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Mixers, Tumblers, Foggers

A cryptocurrency mixing service (also known as a tumbler or fogger) is a service offered to mix potentially identifiable or ‘tainted’ cryptocurrency funds with others, with the intention of confusing the trail back to the funds’ original source.

Tumblers have arisen to improve the anonymity of popular cryptocurrencies, usually bitcoin, since they provide a public ledger of all transactions. In traditional financial systems, the equivalent would be moving funds through banks located in countries with strict bank-secrecy laws, such as the Cayman Islands, the Bahamas, and Panama offshore banks. Tumblers take a small percentage transaction fee of the total coins mixed to turn a profit, typically 1-3%.

Mixing helps protect privacy but can also be used for money laundering by mixing illegally obtained funds. Mixing large amounts of money may be illegal, being in violation of anti-structuring laws. Financial crimes author Jeffrey Robinson has suggested tumblers should be criminalized due to their potential use in illegal activities, specifically funding terrorism. In January 2017, global law enforcement entities issued a statement at the Doha anti-money laundering conference that mixers should be made illegal.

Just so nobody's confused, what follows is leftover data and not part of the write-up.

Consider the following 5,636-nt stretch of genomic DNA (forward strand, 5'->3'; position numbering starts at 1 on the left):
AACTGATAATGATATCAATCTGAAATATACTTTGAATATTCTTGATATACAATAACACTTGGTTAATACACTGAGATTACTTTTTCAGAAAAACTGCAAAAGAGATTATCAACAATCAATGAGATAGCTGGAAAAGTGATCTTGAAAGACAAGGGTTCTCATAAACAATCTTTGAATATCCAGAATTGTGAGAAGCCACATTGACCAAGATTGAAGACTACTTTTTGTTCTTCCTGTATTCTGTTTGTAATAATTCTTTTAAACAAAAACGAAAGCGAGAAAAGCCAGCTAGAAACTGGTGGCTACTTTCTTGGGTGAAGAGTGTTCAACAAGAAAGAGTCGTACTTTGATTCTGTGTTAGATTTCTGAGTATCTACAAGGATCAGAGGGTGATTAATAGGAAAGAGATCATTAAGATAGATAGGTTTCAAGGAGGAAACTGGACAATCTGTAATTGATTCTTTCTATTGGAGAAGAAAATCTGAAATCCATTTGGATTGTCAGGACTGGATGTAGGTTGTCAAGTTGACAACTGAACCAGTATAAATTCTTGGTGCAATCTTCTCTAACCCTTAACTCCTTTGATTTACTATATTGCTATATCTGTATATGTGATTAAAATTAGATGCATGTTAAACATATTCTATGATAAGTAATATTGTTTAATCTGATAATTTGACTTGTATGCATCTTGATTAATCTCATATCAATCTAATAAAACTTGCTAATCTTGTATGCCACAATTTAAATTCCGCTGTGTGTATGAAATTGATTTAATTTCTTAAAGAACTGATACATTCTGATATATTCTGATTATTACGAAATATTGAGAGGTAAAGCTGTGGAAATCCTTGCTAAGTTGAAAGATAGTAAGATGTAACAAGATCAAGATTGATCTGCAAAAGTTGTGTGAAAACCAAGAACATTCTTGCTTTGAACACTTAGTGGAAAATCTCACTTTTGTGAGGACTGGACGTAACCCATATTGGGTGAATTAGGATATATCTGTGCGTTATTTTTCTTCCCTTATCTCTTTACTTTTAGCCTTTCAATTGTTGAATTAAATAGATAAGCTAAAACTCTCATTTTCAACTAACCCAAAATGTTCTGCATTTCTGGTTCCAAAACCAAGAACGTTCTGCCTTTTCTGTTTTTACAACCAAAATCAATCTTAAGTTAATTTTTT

Note: These are non-technical definitions meant for a general audience and should not be used as legal definition
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